overcoming the voices in you that tell you you aren’t good enough. that you are terrible. where do these voices come from? childhood wounds. something someone said once. can i learn to harmonise? i asked, age 8ish. no, you can’t even sing. what did she say? you need to be able to at least sing before you harmonise. all i wanted was for the song to come out of me. to sing. to harmonise. to feel those vibrations. to give out from my gut into the universe. you can’t sing, she said.
fast forward 30 years. this lingers. i can’t sing. i weep in front of an open guitar case. annabel, my blue, thin body ibanez acoustic has been with me since 1997.
in 1988, all i wanted to listen to, sing, be, was amy grant. i know, i know. but, at 7, my exposure was limited to what was allowed by my very conservative mother. amy grant was acceptable, and god did amy make me feel. she sang about real things, some of them were acceptable within the church environment i was surrounded by at school and on sundays.
but there was a spark to amy. she was also full of things to say and learn and feel. she…wasn’t going to be limited, and it turned out later she wasn’t when she publicly left the label of ‘christian music’ and ended up having a public affair and being shunned and generally following her heart. woman after my own tiny heart. saved by love, alright.
in 1997, i’d finished high school in the oddest of ways (pulled out after 3 years and had to take the test for kids who are dropouts, except a year younger than my graduating class), and was living with my grandparents, caring for my ailing grandmother and watching, but not understanding, as my grandfather tried to run from all of that. my grandmother was an alcoholic, or so they said, who knows.
years earlier, i was there, too. i was 7. she stayed home all day. watched soaps in her robe. to me, she was elegant. she had a tray of perfumes with vintage hand-squeeze bubble spray bottles. i wanted to use them all, preferably while wearing her costume jewellery and holding her purses and wearing furs.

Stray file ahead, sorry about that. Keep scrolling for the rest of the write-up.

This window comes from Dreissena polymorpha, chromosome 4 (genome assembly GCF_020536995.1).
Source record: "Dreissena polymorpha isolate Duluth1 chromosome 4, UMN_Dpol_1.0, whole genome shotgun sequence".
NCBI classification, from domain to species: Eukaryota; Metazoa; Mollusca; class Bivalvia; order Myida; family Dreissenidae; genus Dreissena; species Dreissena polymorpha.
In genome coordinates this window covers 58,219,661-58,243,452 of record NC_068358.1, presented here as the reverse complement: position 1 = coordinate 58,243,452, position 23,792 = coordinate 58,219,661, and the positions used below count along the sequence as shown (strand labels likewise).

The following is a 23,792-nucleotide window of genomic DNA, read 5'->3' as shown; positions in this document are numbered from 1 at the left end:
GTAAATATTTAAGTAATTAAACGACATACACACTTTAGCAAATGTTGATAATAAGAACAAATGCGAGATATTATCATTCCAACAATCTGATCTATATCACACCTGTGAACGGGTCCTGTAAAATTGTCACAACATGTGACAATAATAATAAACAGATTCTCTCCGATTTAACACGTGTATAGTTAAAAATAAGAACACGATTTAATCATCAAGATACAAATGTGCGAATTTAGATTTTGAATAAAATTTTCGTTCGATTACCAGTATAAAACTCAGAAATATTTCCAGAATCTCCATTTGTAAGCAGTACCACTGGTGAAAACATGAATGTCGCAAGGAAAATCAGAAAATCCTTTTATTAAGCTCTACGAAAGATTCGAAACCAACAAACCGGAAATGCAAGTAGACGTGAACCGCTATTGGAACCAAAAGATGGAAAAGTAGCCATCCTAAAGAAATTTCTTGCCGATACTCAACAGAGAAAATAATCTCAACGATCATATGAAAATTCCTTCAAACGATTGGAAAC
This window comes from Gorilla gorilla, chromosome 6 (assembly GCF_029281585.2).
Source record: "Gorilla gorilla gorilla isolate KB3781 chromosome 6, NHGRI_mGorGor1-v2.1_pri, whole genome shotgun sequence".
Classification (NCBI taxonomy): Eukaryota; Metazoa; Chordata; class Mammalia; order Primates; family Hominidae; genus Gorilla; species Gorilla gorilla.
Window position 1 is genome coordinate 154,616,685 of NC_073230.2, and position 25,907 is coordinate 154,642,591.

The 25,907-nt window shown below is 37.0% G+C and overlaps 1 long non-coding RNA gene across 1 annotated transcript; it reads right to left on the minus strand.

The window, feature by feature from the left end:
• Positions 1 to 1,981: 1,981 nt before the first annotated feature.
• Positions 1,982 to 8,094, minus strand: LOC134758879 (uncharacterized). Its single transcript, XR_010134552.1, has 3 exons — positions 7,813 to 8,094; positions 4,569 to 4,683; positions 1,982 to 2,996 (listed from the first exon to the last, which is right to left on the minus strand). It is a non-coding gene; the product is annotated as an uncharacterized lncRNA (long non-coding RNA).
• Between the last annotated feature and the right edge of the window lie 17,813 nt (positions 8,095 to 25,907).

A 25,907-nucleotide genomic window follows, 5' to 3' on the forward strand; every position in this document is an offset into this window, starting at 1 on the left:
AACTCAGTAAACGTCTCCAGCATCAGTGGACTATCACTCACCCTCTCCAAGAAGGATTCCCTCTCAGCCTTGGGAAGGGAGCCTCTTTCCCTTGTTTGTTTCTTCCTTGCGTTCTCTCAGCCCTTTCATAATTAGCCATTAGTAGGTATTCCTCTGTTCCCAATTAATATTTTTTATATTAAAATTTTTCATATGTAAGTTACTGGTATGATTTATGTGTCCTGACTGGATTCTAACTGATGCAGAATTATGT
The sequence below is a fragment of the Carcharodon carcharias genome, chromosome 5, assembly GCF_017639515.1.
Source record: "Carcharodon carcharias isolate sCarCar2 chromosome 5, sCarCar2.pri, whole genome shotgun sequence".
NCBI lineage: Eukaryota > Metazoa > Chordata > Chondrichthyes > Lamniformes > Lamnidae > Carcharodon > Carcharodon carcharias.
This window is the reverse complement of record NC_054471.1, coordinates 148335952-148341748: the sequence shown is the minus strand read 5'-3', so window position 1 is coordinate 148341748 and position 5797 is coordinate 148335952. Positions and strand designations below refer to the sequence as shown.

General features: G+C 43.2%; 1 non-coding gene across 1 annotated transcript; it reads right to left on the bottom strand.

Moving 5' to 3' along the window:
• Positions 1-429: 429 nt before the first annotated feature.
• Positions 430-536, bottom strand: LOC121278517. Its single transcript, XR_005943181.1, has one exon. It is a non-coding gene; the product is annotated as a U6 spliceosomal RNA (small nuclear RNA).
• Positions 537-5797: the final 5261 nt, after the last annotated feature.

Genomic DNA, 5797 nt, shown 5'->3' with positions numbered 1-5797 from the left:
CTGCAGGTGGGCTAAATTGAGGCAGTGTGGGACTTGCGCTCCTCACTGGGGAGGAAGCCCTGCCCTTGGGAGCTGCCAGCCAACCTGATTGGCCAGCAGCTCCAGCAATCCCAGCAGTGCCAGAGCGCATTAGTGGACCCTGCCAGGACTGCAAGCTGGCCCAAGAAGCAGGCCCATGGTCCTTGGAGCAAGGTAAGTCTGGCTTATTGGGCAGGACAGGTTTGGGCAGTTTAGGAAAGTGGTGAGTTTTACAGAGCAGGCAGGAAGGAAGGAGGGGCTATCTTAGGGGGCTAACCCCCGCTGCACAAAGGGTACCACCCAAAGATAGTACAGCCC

it was part of our family lore that she’d played violin, but i never saw her pick up a violin and have no idea about the truth in any of that.
there was a steinway baby grand piano in my grandparents’ living room. i spent all my summers there. every afternoon, too. my mom worked. dad worked. they both ran their own businesses. i was always at mamalea and papa’s house, as we called them. the baby grand was there only as a piece of decor, but i started playing it. who cared? i couldn’t play, but i just bashed away. my grandmother endured this as long as she could and finally decided i needed lessons (enough with the vintage silent night sheet music that i had no idea how to interpret).
for two years i went to the house of a lady on canyon road in santa fe. how funny i can’t even remember her name now? two years! i learned treble clef, then tried base clef. i was terrible at reading music. mom and dad bought an upright electric piano for me. this was the height of 90s sophistication, and they were about to divorce, so everything was doable to keep us happy at that time.